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Bear of the Day: AMC Entertainment Holdings, Inc. (AMC)

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The coronavirus has showcased the resilience and growth potential for tech firms of all shapes and sizes. Meanwhile, other sectors of the economy have been devastated. For AMC Entertainment (AMC - Free Report) , the global pandemic brought its business to a nearly complete halt for months and the impact might linger.

What’s Going On?

AMC is the largest movie exhibition—the vernacular used within the industry—firm in the U.S. and throughout much of the globe, with roughly 1,000 theaters. But AMC’s standing as one of the biggest players in the movie theater business hardly isolated it from the pandemic that forced theaters and other non-essential businesses to close.

Theaters have been hit particularly hard because they have very few options to transition to take-out or delivery like restaurants or move to digital offerings. AMC suspended operations at all of its domestic and international theatres between February 23 and March 17.

Worse still, its U.S. operations “remained suspended for the entire second quarter ended June 30,” while it resumed limited operations in early June in some international markets. “It should be no surprise to anyone that with our operations shut the world over, and almost no revenues coming in the door, this was the most challenging quarter in the 100-year history of AMC,” CEO Adam Aron said in prepared second quarter remarks on August 6.

With this in mind, AMC’s Q2 sales tumbled roughly 99% from $1.51 billion in the year-ago period to $18.9 million. Meanwhile, it plummeted from adjusted earnings of +$0.08 to a loss of -$5.44 per share.

The company did reduce its global cash outlays by between 80% to 90%, which included the renegotiation of almost all of its theater leases, and made other efforts to help its business during these crazy times. “The result of all these actions during the quarter combined with this successful debt restructuring extends our ability, if need be, to weather a hypothetical suspension of all our theatre operations globally into 2021,” AMC’s CEO continued.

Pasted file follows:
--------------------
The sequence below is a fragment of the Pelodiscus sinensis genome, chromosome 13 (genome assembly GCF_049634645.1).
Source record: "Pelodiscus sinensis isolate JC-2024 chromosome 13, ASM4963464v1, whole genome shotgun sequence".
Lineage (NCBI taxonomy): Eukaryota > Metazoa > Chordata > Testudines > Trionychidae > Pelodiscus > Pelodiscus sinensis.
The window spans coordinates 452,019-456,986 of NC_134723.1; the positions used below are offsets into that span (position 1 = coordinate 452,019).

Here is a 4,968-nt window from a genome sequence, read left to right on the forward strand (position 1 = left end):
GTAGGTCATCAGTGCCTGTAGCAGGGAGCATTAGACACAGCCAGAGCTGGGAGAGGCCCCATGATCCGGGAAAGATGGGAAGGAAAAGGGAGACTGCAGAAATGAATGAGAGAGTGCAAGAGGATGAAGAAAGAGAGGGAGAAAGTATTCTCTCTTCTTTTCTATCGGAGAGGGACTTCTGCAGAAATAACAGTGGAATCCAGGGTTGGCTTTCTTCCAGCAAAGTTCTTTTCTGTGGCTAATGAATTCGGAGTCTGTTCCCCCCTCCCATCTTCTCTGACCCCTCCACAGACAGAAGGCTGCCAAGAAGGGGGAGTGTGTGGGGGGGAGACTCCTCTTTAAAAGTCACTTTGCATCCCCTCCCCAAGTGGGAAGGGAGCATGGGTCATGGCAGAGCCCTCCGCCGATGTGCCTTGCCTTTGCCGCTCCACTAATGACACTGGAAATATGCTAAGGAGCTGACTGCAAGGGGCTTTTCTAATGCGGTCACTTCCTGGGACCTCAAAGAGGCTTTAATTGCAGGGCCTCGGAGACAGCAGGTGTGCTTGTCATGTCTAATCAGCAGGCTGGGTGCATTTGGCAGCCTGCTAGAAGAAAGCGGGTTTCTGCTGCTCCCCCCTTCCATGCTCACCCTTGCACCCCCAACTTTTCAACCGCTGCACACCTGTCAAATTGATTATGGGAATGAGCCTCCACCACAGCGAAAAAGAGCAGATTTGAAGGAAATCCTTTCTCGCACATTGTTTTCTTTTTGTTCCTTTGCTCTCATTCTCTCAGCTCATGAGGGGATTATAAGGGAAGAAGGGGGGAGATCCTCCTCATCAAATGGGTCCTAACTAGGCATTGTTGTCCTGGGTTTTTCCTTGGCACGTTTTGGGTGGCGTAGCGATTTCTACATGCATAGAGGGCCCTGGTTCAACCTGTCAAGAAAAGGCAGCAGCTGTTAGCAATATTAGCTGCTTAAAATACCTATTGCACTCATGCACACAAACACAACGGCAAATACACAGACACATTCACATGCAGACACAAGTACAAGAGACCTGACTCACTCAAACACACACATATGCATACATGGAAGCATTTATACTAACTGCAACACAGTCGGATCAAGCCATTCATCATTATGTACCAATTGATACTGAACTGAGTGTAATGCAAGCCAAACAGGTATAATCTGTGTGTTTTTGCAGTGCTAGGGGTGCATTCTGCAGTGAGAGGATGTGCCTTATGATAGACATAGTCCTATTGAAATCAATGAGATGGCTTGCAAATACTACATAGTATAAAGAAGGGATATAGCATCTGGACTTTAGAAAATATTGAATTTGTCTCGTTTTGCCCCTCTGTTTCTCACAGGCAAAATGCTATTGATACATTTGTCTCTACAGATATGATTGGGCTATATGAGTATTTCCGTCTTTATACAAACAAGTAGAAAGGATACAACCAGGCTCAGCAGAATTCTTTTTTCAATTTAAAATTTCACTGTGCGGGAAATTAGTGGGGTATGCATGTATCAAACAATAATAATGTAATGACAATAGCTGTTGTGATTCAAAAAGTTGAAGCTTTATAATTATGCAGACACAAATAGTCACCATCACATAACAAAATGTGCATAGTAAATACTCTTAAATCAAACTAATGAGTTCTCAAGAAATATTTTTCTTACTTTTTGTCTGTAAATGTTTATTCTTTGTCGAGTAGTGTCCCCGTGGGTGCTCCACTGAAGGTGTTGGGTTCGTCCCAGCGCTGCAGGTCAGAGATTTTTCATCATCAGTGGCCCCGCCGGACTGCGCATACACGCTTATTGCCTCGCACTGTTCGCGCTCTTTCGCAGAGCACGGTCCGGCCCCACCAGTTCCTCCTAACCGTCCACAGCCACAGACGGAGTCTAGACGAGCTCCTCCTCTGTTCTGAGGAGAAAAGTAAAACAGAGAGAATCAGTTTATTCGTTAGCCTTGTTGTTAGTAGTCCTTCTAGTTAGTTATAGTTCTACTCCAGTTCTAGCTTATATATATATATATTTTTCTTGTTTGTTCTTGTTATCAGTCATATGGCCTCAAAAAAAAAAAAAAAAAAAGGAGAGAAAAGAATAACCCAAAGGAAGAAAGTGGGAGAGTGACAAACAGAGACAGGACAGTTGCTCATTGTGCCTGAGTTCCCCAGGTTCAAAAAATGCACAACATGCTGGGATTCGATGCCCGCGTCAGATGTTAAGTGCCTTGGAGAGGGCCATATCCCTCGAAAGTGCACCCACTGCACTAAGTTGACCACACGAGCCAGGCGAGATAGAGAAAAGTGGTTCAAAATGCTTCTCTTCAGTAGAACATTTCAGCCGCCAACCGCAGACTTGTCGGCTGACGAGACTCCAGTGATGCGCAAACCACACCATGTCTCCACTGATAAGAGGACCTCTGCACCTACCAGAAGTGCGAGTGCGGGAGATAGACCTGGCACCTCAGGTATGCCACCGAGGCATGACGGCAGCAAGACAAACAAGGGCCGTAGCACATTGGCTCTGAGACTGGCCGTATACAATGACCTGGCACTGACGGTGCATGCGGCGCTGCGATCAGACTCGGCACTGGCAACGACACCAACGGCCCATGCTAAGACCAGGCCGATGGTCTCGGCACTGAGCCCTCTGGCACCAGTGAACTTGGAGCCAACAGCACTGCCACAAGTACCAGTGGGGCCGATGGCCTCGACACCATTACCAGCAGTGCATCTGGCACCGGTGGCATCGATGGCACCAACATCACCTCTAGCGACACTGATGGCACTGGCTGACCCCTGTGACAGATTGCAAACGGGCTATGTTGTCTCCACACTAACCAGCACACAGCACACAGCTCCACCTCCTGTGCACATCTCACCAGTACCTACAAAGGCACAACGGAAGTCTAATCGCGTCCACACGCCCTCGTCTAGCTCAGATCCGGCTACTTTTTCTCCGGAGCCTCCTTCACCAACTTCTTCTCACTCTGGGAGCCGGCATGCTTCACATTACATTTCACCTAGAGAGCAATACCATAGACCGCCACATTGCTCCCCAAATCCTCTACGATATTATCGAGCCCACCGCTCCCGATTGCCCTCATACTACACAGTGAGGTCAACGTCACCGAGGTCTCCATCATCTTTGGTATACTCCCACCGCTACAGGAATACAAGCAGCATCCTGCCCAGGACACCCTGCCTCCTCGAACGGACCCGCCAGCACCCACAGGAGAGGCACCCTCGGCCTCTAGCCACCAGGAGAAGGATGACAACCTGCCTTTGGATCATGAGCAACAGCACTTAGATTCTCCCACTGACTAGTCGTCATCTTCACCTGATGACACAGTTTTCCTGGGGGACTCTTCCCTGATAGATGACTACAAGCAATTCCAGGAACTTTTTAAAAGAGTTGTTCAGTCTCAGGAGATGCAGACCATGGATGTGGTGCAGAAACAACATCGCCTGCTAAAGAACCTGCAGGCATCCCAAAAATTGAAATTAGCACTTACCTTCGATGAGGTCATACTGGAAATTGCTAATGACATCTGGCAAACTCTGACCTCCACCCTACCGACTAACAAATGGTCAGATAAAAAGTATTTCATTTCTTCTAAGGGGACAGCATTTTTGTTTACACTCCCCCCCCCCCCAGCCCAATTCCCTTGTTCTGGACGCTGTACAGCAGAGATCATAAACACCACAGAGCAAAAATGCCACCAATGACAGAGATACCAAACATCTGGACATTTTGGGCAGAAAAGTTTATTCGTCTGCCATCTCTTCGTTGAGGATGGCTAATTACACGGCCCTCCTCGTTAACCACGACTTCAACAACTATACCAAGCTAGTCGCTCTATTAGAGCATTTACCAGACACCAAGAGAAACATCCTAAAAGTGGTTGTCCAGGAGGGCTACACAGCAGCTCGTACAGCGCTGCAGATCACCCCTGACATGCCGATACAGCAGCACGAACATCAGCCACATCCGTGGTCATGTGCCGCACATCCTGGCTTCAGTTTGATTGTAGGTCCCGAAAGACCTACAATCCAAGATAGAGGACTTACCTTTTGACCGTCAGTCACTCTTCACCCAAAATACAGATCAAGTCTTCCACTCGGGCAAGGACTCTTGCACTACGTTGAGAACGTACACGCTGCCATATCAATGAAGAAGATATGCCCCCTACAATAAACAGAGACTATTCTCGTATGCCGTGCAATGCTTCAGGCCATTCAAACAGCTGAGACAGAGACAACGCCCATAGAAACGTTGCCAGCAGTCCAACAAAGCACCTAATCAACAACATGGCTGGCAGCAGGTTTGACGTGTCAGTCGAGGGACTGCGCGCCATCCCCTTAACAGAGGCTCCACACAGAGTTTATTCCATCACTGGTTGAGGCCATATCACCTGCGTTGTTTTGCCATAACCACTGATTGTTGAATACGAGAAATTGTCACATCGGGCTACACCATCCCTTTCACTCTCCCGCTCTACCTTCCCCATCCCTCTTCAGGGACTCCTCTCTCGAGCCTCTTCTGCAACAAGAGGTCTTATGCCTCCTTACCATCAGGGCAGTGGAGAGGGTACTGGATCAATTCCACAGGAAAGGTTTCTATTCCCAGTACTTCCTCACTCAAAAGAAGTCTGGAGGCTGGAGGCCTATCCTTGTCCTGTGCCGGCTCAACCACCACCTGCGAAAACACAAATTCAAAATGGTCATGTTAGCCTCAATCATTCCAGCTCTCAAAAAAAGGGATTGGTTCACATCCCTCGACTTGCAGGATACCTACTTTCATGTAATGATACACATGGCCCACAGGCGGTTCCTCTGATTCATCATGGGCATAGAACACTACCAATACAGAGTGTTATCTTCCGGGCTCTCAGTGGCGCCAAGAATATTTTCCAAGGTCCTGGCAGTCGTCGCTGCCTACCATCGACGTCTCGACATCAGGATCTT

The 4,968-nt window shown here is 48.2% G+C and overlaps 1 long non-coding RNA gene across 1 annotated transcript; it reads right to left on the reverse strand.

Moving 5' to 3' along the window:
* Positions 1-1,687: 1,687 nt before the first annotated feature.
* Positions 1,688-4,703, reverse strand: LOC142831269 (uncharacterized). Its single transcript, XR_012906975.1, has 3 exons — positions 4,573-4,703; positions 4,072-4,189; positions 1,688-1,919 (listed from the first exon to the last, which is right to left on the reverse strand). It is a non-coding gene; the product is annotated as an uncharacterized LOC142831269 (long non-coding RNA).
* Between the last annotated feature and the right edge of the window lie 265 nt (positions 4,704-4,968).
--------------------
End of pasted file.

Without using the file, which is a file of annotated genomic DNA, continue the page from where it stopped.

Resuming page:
Looking ahead, AMC is set to reopen more of its operations. The theater giant said that it had already reopened more than 130 international theatres, as of the end of July. The company also stated that “essentially all international theatres should reopen in August” and that it “expects to open approximately two-thirds or more of our U.S. theatres in August.”

This is a positive sign for AMC and investors. But it’s worth remembering that even if theaters are allowed to reopen, it’s hard to imagine that there will be much demand. And the problem is two-fold. There are people who won’t go because of the coronavirus, while others might be willing, but won’t head to the theater because the movie slate is out of whack.  

For instance, Disney (DIS - Free Report) is ready to release its live-action Mulan for $30 on its new streaming service, after months of Covid-19 related delays. Others blockbusters, which are vital to theaters and studios, have also been delayed and might be forced to make similar video-on-demand moves soon—or wait until there is evidence of packed theaters.

With this in mind, AMC did make news in late July when it struck a deal with Comcast’s (CMCSA - Free Report) Universal Studios that allows Universal to release films digitally after only 17 days of exclusivity in theaters, down from 75. The move will help provide AMC a share of the revenue from premium VOD releases, but its longer-term implications are relatively unclear.

Bottom Line

The worst is expected to be over for AMC, with our current Zacks estimates calling for its third quarter revenue to fall 70%, with Q4 projected to be down 40%. However, its bottom-line outlook appears rough.

On top of that, AMC stock was already on a downward trend over the last five years, as Wall Street worried about the rise of streaming services like Netflix (NFLX - Free Report) .

AMC currently earns a Zacks Rank #5 (Strong Sell), alongside “D” grades for both Growth and Momentum in our Style Scores system. AMC is also part of an industry that sits in the bottom 4% of our more than 250 Zacks industries.

AMC stock is trading at around $4.50 per share, which might be enticing for some investors. But it’s likely prudent to stay away from the stock until there is more evidence of a return to even a small shred of the normal movie-going industry.

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